One of the recurring and unfortunate themes of the book of Breisheet is that of sibling rivalry and even hatred: Cain and Hevel, Yitzchak and Yishmael, Yaakov and Eisav, Leah and Rachel, Yosef and his brothers. In fact, we often see better relationships with non-Jews than with our own brothers. Thus, Avraham and Malchitzedek, and Yosef and Pharaoh, seem to have had good relationships without any hint of bitterness.
While it is true that there was a family reunion for Yosef and his brothers, and Yosef made sure that they were well taken care of in Egypt, the sense of brotherhood seems to be clearly lacking in their relationship. There may have been no revenge, but neither was there true reconciliation. A few hugs and kisses cannot wipe away years of estrangement, nor can the memories of brutal treatment be easily erased.
After their initial reunion, the Torah records no contact between the brothers until the death of their father. With Yaakov gone, Yosef, according to our Sages, no longer extended invitations to his brothers to join him at the royal palace. Now that Yaakov is gone, the brothers mistakenly believe that Yosef is planning to take revenge against them. They approach Yosef with the (made-up) story that Yaakov commanded the brothers to tell Yosef that he should forgive their actions. All Yosef could do was cry (Breisheet 50:17). While Yosef promised that "I will fully provide for you and your children" (50:21), the family was drifting apart.
Perhaps even more surprising, it appears that the closeness that once characterized the relationship between Yaakov and Yosef no longer existed in Egypt. Yosef had to be called not once, but on two separate occasions to come to his father's bedside. While we understand that Yosef was busy attending to affairs of state, the fact that he was presumably unaware of his father's serious illness seems baffling. Amazingly, when Yosef did come along with his children to see his father, Yaakov could not even recognize his own grandchildren. "Who are these?" he asked (48:8).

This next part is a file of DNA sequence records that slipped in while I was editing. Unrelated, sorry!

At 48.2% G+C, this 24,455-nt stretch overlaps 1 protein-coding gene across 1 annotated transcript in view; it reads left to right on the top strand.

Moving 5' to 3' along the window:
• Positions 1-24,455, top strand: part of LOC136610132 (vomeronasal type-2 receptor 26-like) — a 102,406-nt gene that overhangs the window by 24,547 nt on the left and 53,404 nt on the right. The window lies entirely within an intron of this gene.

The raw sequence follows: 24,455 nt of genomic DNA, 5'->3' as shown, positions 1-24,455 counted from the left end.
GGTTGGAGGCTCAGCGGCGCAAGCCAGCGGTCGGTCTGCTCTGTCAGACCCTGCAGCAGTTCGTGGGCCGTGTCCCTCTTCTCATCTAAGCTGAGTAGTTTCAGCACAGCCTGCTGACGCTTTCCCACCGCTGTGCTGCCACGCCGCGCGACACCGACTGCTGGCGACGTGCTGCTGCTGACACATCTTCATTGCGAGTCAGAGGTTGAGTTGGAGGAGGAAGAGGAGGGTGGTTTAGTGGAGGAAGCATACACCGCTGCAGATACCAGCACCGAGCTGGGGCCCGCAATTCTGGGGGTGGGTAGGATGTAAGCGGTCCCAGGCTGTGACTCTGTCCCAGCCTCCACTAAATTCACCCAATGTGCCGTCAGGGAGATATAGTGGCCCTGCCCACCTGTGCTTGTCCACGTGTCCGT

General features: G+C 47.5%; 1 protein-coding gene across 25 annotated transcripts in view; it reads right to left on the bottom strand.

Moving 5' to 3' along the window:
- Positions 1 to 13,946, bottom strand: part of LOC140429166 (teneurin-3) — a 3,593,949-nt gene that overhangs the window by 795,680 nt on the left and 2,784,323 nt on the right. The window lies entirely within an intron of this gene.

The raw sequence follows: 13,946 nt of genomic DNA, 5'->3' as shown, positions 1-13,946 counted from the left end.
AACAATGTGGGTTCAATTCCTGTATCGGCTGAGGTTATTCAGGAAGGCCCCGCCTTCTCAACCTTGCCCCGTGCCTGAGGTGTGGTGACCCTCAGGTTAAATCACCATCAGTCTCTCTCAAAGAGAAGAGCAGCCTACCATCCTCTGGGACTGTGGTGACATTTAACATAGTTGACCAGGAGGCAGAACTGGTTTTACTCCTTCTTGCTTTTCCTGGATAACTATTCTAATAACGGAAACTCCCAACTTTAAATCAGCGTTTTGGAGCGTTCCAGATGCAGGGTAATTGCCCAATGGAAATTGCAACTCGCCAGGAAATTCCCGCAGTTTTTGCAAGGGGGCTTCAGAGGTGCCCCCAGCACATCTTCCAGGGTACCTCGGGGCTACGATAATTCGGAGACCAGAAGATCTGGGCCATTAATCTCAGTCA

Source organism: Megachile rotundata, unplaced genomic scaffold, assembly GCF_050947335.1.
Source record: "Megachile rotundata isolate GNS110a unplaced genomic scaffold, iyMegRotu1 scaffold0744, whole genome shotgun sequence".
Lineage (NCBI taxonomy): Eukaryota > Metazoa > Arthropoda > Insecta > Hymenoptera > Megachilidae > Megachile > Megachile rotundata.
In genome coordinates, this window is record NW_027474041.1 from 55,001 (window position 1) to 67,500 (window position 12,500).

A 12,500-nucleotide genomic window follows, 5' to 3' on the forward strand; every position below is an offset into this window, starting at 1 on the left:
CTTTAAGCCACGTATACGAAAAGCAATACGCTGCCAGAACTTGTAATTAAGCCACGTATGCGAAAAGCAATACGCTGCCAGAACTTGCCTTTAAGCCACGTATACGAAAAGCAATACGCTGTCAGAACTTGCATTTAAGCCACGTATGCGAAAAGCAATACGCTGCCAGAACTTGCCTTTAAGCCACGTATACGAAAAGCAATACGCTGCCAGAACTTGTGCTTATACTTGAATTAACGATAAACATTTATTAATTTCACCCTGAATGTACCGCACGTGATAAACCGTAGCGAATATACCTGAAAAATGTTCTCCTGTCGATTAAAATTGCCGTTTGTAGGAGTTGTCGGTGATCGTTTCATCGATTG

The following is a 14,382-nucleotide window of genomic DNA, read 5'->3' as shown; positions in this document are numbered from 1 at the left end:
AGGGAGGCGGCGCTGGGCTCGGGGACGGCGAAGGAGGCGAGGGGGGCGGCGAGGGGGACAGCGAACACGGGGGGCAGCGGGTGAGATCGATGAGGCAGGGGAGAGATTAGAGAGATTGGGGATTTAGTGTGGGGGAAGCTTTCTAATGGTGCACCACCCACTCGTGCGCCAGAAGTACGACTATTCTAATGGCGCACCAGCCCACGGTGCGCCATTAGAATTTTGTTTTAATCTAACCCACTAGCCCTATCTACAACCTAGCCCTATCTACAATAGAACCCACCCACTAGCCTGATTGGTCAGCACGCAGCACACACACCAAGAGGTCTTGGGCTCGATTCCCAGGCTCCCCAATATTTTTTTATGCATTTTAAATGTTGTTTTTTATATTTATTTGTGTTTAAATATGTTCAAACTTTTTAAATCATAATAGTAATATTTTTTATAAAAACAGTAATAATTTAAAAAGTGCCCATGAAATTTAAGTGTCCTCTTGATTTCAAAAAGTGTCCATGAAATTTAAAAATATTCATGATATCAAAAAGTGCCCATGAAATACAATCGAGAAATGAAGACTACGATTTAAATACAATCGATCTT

The Midrash claims that Yosef purposely stayed away from his father so as not to accidentally let slip the fact that his brothers had sold him, something Yaakov apparently never found out about. Yet Yosef and Yaakov seemed to have drifted apart, if not ideologically, then at least culturally. Interestingly enough, though the Midrash states that it was in the merit of the retention of our language, our clothing and our names that we were redeemed from Egypt, Yosef changed all three. "He got a haircut and changed clothes, and then came to Pharaoh" (41:14); "He had him dressed in the finest garments and placed a gold chain around his neck” (41:42); "Pharaoh gave Joseph the name Tzaphnath Paaneach" (41:44); "They did not realize that Joseph was listening, since they had spoken through a translator" (42:23).
A Jew in the upper echelons of power, even a fully observant one, has little in common with a band of shepherds. A gap of twenty-two years, especially in such differing conditions and environment, takes a heavy toll and is not easily bridged. Perhaps Yosef's distance from his father was an attempt to ease the pain of the new reality. The nostalgia of the past would be more comforting than the new reality of the present.
Yosef and Yaakov may have lived in culturally different worlds, and may have even drifted somewhat apart. Yet dress, language, speech and even culture are not the essence of Judaism. Rather it is observance of mitzvot that are paramount. Yosef remained faithful to his heritage and earned the appellation Tzadik, the righteous one. "Yosef saw Ephraim's grandchildren, and the children of Manashe's son Makhir were also born on Joseph's lap" (50:23). Joseph passed on this heritage to his children and grandchildren, guaranteeing the survival of Judaism during the long exile. Let us be proud bearers of that heritage.